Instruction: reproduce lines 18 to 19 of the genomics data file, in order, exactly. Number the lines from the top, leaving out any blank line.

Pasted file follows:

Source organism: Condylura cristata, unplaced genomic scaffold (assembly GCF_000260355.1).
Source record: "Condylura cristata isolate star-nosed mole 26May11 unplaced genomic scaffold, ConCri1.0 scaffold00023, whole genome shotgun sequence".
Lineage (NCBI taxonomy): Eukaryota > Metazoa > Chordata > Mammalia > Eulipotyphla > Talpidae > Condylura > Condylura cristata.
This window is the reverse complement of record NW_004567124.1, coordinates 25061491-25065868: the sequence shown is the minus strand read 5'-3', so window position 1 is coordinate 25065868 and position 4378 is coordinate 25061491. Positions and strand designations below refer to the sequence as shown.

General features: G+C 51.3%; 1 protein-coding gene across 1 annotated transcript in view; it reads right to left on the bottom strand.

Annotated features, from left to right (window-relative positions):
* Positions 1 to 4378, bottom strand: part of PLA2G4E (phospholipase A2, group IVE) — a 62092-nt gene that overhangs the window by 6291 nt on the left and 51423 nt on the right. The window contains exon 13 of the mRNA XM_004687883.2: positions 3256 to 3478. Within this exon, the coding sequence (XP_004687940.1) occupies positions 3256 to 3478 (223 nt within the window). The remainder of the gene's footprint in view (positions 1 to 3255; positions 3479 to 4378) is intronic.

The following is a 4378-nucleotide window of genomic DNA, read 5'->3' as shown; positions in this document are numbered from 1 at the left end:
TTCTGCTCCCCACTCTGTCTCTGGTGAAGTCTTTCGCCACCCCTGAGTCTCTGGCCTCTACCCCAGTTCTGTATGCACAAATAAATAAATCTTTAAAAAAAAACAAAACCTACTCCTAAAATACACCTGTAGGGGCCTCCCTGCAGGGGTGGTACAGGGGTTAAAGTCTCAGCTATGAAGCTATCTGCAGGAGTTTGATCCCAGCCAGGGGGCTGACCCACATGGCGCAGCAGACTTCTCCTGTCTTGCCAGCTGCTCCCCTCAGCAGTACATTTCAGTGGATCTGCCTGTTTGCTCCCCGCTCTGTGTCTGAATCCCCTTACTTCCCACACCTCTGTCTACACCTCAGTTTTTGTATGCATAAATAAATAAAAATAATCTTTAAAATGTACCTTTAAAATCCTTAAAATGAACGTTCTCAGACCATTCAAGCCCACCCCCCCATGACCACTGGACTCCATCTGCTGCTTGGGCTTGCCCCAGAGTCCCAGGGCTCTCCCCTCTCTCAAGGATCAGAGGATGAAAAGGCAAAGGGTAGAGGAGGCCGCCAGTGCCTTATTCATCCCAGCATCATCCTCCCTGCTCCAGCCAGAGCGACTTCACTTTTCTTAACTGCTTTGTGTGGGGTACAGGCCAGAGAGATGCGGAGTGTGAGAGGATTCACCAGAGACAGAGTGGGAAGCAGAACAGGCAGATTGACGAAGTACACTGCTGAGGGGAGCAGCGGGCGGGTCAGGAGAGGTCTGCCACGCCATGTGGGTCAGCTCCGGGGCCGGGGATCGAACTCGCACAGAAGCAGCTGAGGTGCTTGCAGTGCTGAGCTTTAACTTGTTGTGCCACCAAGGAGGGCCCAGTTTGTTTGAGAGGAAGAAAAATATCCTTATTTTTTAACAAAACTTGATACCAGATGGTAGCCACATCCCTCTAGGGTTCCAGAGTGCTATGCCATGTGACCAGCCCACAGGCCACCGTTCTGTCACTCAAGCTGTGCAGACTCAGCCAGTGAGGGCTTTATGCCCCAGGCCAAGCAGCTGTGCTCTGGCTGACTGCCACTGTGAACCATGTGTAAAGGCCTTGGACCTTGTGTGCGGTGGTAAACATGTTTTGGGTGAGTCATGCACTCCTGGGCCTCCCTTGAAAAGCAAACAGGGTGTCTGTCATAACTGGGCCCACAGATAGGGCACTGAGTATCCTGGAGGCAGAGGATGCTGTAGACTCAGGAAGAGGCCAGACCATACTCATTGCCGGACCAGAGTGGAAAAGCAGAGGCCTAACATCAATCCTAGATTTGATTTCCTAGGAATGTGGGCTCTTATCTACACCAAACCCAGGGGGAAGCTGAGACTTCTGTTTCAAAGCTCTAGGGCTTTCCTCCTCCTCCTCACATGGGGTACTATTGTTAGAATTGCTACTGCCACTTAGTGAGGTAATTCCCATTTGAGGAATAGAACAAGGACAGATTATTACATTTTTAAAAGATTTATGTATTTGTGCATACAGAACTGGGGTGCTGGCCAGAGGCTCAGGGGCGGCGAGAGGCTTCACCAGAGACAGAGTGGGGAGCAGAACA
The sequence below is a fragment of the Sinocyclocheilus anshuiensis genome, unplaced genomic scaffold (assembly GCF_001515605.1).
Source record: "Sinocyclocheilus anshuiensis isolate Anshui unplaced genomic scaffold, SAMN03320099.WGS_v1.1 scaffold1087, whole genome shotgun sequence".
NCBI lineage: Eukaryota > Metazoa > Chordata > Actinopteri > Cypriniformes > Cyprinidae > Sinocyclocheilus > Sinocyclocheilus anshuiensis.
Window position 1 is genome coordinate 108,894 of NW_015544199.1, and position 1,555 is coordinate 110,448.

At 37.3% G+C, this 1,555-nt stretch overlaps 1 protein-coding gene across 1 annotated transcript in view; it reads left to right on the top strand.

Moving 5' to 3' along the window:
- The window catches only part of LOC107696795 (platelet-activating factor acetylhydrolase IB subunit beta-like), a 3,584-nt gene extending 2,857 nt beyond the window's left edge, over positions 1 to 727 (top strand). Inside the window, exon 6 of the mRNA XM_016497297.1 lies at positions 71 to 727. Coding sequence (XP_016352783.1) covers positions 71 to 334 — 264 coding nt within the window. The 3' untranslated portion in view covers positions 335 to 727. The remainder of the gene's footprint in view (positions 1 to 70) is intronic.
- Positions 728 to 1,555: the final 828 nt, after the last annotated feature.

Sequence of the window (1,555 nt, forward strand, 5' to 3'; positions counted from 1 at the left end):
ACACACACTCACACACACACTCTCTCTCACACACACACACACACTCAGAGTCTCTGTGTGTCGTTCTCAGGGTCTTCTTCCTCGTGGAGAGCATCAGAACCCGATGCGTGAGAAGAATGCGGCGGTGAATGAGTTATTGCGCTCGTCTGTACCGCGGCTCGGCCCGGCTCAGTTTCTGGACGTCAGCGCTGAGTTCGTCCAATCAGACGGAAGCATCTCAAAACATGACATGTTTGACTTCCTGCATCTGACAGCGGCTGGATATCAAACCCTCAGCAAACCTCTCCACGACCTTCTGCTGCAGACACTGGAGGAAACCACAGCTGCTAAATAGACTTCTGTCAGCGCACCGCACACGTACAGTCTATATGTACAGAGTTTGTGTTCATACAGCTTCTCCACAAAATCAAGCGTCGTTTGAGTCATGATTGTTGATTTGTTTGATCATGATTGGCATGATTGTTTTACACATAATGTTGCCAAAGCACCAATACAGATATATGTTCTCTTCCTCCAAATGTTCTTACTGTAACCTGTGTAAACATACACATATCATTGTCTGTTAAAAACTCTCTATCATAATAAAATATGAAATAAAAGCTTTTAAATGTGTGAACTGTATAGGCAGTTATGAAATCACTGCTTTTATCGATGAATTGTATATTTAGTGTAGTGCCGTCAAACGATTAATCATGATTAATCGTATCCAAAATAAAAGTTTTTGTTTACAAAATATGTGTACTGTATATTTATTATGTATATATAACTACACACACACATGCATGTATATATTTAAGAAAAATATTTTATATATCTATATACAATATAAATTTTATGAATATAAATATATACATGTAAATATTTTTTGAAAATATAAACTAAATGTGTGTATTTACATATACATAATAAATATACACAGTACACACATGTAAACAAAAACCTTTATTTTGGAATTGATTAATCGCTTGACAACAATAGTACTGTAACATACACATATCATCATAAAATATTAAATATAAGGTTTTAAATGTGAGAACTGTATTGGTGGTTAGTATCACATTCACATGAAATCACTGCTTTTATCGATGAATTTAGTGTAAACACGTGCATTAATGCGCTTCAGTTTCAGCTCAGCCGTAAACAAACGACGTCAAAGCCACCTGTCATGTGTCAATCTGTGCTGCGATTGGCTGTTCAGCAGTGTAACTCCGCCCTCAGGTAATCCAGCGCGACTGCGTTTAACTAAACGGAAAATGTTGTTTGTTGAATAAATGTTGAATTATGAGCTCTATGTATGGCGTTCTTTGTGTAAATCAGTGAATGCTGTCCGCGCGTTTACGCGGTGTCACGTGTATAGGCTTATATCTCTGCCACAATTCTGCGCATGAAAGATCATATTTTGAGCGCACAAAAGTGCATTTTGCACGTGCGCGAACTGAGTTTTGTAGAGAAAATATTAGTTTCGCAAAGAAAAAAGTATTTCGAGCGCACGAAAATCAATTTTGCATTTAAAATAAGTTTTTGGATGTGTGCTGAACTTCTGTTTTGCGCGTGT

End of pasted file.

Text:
Sequence of the window (1,555 nt, forward strand, 5' to 3'; positions counted from 1 at the left end):
ACACACACTCACACACACACTCTCTCTCACACACACACACACACTCAGAGTCTCTGTGTGTCGTTCTCAGGGTCTTCTTCCTCGTGGAGAGCATCAGAACCCGATGCGTGAGAAGAATGCGGCGGTGAATGAGTTATTGCGCTCGTCTGTACCGCGGCTCGGCCCGGCTCAGTTTCTGGACGTCAGCGCTGAGTTCGTCCAATCAGACGGAAGCATCTCAAAACATGACATGTTTGACTTCCTGCATCTGACAGCGGCTGGATATCAAACCCTCAGCAAACCTCTCCACGACCTTCTGCTGCAGACACTGGAGGAAACCACAGCTGCTAAATAGACTTCTGTCAGCGCACCGCACACGTACAGTCTATATGTACAGAGTTTGTGTTCATACAGCTTCTCCACAAAATCAAGCGTCGTTTGAGTCATGATTGTTGATTTGTTTGATCATGATTGGCATGATTGTTTTACACATAATGTTGCCAAAGCACCAATACAGATATATGTTCTCTTCCTCCAAATGTTCTTACTGTAACCTGTGTAAACATACACATATCATTGTCTGTTAAAAACTCTCTATCATAATAAAATATGAAATAAAAGCTTTTAAATGTGTGAACTGTATAGGCAGTTATGAAATCACTGCTTTTATCGATGAATTGTATATTTAGTGTAGTGCCGTCAAACGATTAATCATGATTAATCGTATCCAAAATAAAAGTTTTTGTTTACAAAATATGTGTACTGTATATTTATTATGTATATATAACTACACACACACATGCATGTATATATTTAAGAAAAATATTTTATATATCTATATACAATATAAATTTTATGAATATAAATATATACATGTAAATATTTTTTGAAAATATAAACTAAATGTGTGTATTTACATATACATAATAAATATACACAGTACACACATGTAAACAAAAACCTTTATTTTGGAATTGATTAATCGCTTGACAACAATAGTACTGTAACATACACATATCATCATAAAATATTAAATATAAGGTTTTAAATGTGAGAACTGTATTGGTGGTTAGTATCACATTCACATGAAATCACTGCTTTTATCGATGAATTTAGTGTAAACACGTGCATTAATGCGCTTCAGTTTCAGCTCAGCCGTAAACAAACGACGTCAAAGCCACCTGTCATGTGTCAATCTGTGCTGCGATTGGCTGTTCAGCAGTGTAACTCCGCCCTCAGGTAATCCAGCGCGACTGCGTTTAACTAAACGGAAAATGTTGTTTGTTGAATAAATGTTGAATTATGAGCTCTATGTATGGCGTTCTTTGTGTAAATCAGTGAATGCTGTCCGCGCGTTTACGCGGTGTCACGTGTATAGGCTTATATCTCTGCCACAATTCTGCGCATGAAAGATCATATTTTGAGCGCACAAAAGTGCATTTTGCACGTGCGCGAACTGAGTTTTGTAGAGAAAATATTAGTTTCGCAAAGAAAAAAGTATTTCGAGCGCACGAAAATCAATTTTGCATTTAAAATAAGTTTTTGGATGTGTGCTGAACTTCTGTTTTGCGCGTGT